5. Specify the level, such as in structured tasks, in unstructured activities, or natural conversation.
  6. Specify the frequency to ensure adequate implementation (e.g., at least once per activity; 8-10 times/day; in every class period)
  7. Criterion can be specified based on assessment or baseline data.
  8. Consider some goals that focus on generalizing skills that the learner uses in structured situations (such as a defined therapy task) to a variety of more functional activities throughout the day.
  9. Consider embedding instructional strategies, such as aided language input, into the goal.

SECTION 2: GOAL AREAS

Expressive Language

Using Prestored Messages (i.e., multiple words/sentences on one cell/button; E.g., a button with “I want music”)

  1. Request a turn using prestored messages (e.g., “Hey, don’t forget me! I want a turn.”)
  2. Request desired objects/actions using prestored messages (e.g., “Turn the page, please” or “I want more”)
  3. Protest (or reject) undesired objects/actions/activities using prestored messages (e.g., “No, thank you. I don’t like that.”)
  4. Gain attention using prestored messages (e.g., “Excuse me. I need you for a minute.” “Look at this!”)
  5. Express a repeated line in a book, chant, or song (e.g., “All around the town!” “Clean up, clean up, everybody, everywhere”)
  6. Use greetings appropriate to the context (e.g., “Hello” “See you later”)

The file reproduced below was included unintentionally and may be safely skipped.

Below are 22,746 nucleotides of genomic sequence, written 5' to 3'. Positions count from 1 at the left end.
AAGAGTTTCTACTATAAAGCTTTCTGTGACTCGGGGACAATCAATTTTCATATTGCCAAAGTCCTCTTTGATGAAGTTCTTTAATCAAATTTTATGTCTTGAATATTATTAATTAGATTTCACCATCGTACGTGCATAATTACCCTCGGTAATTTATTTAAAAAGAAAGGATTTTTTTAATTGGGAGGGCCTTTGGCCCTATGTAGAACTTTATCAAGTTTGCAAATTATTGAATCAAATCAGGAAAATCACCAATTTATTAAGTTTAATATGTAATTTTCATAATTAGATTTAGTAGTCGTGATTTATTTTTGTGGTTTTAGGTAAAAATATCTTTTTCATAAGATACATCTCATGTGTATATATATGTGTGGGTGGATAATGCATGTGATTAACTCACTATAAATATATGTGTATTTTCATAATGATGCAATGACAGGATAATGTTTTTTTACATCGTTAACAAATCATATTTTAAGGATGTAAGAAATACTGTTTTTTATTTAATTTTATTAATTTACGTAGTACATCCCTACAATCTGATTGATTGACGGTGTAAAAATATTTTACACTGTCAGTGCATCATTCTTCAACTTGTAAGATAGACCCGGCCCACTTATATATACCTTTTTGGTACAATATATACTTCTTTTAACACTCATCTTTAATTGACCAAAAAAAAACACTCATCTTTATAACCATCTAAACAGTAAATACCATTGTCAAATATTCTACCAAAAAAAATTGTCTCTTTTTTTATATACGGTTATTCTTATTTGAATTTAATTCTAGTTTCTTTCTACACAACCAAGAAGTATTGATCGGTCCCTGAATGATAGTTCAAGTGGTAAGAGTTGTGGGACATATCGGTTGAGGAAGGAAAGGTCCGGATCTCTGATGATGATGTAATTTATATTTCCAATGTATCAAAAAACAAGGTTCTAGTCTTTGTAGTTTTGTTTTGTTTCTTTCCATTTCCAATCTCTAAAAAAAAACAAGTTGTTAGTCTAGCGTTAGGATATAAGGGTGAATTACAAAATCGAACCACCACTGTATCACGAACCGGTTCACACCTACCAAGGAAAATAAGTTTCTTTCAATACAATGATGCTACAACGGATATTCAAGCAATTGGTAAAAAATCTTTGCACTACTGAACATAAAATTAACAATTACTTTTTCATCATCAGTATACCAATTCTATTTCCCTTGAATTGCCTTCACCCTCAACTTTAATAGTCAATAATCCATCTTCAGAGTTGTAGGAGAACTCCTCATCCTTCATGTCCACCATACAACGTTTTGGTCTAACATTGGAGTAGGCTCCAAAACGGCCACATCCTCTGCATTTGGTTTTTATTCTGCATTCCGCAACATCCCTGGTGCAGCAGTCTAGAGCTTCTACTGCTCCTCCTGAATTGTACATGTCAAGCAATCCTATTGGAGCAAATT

7. Show off (e.g., “Look at me!” “I made it.”)
  8. Make a contextually-appropriate comment (e.g., “That’s just crazy!”)
  9. Tell about a prior or planned event (e.g., “We played Hungry Hippos in speech today!” “Jenna’s class is having a pizza party on Friday.”)
  10. Tell a personal narrative (Note: this can be prestored in one cell/button or distributed across several)
  11. Retell a story/event (Note: Can be prestored in 1 cell/button or distributed across several)
  12. Ask a question (e.g., “What’s that?” “What do you think?”)
  13. Express agreement or disagreement (e.g., “That’s right.” “I don’t think so.”)
  14. Give directions (e.g., “Red Group, line up” “Put it in my backpack, please.”)
  15. Use interjections (e.g., “Awesome job!” “No way!” “Wow! That’s crazy!”
  16. Use introductory messages (e.g., “Hi. How are you?” “Good to see you”)
  17. Use continuers (e.g., “I see.” “Hmm. That’s interesting.” “Okay”)